I had always heard that one could learn many things from children, but not until we had a very precious experience with one of our own did I realize how true this could be.
When our first child, Alan, was just past two, his great-aunt Lida passed away. I had been worrying about how I was going to tell Alan about death. My husband and I had taken him to see Lida once or twice a week, so there had to be some explanation for the termination of our visits.
Mustering all my courage, for I was new at this sort of thing, I sat Alan on the kitchen stool and drew up a chair. “Alan, honey,” I said, “Aunt Lida has gone back to Heavenly Father.”
Before I could say anything more, he asked, “Who took her?” I stumbled around for an answer, and then I said, “It must have been someone she knew.”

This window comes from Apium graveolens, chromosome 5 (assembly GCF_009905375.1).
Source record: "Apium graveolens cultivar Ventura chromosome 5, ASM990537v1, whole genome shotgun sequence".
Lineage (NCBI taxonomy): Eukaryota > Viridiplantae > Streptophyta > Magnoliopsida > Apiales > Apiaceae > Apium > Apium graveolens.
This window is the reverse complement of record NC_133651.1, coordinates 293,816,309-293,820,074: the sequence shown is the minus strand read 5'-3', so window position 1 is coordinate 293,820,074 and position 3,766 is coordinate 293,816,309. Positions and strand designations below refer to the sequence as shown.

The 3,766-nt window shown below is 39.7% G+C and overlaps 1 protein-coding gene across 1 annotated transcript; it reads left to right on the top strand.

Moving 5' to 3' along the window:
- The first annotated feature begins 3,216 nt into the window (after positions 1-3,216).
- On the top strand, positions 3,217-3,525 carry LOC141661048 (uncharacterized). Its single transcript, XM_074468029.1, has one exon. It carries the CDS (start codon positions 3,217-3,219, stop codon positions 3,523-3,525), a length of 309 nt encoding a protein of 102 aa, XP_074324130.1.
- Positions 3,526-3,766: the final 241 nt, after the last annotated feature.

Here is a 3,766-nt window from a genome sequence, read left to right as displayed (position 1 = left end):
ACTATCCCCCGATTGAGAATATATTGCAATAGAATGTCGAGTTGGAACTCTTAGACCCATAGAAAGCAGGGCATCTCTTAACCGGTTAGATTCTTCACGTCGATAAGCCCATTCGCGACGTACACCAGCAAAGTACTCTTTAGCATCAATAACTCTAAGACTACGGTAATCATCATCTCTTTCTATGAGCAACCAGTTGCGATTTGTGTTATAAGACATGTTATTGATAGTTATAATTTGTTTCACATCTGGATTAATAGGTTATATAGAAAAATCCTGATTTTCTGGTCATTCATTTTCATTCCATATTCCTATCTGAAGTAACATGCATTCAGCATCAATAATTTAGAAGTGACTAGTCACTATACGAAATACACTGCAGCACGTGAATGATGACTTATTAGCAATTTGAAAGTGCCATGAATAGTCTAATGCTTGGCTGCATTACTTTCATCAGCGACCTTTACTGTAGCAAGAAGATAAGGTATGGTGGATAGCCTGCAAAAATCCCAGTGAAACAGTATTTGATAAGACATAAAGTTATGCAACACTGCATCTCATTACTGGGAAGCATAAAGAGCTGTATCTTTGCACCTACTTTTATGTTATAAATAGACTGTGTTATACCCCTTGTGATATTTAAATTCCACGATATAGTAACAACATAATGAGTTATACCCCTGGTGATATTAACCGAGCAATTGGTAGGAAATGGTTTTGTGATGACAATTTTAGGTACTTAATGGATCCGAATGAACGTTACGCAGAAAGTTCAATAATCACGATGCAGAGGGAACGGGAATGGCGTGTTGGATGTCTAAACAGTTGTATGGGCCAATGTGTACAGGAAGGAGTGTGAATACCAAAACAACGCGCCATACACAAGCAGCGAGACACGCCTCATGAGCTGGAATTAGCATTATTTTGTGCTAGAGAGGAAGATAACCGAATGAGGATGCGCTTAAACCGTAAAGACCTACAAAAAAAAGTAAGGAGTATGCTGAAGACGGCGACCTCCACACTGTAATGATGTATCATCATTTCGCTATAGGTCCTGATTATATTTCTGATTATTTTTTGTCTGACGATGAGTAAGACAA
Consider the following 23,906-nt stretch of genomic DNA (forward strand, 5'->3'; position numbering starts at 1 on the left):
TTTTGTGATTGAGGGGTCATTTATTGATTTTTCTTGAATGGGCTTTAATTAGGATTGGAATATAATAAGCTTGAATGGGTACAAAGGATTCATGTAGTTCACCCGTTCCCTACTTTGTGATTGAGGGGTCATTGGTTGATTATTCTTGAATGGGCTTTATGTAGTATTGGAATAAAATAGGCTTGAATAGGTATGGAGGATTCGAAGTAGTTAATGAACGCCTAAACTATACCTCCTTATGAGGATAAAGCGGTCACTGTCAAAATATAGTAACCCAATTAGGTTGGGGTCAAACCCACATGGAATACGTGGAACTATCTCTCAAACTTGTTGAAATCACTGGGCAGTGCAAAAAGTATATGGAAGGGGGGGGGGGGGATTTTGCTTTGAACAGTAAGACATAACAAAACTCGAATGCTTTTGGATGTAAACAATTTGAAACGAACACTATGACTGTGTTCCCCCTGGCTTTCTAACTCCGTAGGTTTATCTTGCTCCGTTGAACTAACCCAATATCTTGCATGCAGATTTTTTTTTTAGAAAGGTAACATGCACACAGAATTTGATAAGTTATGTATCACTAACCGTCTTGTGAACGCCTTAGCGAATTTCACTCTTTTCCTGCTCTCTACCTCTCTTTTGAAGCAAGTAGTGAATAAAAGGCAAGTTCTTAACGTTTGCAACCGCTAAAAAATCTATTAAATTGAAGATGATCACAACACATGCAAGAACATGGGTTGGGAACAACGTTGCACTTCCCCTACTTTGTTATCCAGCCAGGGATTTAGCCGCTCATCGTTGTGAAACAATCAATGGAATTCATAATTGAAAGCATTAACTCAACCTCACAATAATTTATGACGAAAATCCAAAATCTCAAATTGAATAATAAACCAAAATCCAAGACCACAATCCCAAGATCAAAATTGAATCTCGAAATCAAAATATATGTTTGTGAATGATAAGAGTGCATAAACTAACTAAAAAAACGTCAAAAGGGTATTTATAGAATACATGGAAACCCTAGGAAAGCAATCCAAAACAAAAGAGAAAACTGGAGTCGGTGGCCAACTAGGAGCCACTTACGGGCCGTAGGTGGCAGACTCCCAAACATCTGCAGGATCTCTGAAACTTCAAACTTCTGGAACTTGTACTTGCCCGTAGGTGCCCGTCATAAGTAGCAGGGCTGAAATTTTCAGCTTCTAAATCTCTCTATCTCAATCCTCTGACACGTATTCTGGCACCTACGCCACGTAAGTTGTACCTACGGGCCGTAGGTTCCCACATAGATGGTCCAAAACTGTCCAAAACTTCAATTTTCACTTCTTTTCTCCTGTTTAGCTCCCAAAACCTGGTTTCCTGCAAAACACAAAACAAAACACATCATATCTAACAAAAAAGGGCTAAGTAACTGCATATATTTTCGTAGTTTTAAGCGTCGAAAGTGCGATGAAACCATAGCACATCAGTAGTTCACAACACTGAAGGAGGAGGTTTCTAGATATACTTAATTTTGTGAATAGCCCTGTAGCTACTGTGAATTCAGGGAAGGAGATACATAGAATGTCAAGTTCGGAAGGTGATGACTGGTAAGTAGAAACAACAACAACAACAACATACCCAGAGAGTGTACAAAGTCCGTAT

Immediately his little face lit up as if he recognized a familiar situation. He said with a happy smile, “Oh, I know what it’s like. Grandpa Clark brought me when I came to you. He’ll probably take me back when I die.”
Alan then proceeded to describe his grandfather Clark, my father, who had been dead nearly twelve years. Alan had never even seen a picture of him. But he told me how much he loved his grandfather and how good his grandfather had been to him. Alan indicated that my father had helped to teach him and prepare him to come to earth.
Immediately after this occassion, Alan’s father talked to him and Alan repeated the same experience to him. Alan later told his grandmother Clark about the experience. For several months, he talked about these things as a happy, natural memory of real experience. Then, suddenly, the memory was erased and Alan did not know what we were talking about when we discussed it.
However, he had taught us some great truths when he was but a toddler.
–Betty Clark Ruff, Instructor, “My Toddler Taught Me About Preexistence and Death,” February 1963, p. 61.
Reprinted in Coming From the Light, by Sarah Hinze.